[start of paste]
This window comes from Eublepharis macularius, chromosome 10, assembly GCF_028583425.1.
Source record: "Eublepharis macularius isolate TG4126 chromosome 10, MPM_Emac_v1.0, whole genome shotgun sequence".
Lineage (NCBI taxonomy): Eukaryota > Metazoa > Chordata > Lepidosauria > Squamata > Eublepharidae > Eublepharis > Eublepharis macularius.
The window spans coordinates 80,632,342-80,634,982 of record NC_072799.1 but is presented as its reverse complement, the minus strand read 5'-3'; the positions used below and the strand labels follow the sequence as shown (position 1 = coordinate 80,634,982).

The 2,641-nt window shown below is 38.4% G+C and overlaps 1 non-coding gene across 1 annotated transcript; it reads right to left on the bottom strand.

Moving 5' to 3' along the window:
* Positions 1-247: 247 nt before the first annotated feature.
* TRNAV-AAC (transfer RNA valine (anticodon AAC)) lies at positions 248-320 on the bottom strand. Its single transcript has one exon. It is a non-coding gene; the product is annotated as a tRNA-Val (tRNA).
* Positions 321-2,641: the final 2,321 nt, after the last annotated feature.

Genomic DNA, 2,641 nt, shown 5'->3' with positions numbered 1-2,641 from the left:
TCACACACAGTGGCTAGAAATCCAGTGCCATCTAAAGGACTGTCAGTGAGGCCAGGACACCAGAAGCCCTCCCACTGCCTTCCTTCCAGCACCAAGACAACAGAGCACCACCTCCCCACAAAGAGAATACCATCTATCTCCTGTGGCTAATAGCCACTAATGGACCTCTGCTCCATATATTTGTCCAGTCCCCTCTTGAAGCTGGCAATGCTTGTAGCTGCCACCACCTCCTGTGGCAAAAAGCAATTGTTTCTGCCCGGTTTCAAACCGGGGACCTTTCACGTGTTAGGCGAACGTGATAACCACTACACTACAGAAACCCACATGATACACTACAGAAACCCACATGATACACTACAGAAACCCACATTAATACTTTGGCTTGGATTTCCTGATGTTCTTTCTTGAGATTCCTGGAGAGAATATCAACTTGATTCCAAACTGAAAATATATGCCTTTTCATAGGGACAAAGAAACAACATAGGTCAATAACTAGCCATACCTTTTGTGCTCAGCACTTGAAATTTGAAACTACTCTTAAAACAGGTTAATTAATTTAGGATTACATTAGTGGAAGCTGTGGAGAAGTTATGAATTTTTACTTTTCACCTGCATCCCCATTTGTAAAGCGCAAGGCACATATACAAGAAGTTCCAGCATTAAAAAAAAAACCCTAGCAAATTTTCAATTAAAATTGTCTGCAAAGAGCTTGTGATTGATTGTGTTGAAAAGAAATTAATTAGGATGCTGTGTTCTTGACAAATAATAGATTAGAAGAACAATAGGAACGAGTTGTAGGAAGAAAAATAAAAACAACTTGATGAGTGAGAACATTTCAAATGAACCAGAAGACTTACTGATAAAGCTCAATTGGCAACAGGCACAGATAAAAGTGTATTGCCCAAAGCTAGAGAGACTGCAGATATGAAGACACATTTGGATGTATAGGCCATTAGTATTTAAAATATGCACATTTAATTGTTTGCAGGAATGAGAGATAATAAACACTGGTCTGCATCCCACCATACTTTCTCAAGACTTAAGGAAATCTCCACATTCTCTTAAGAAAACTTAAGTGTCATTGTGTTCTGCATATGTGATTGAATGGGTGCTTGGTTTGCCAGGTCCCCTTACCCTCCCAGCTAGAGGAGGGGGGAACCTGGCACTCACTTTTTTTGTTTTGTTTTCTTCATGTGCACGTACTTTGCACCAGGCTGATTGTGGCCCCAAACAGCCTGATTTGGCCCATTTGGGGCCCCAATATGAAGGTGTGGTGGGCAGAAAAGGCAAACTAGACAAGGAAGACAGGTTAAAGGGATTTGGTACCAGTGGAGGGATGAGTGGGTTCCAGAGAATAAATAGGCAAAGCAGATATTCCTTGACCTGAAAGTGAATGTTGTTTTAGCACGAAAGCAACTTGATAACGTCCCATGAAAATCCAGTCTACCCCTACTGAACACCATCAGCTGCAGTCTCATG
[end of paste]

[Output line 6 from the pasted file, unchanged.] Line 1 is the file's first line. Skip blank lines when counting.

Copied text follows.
Moving 5' to 3' along the window: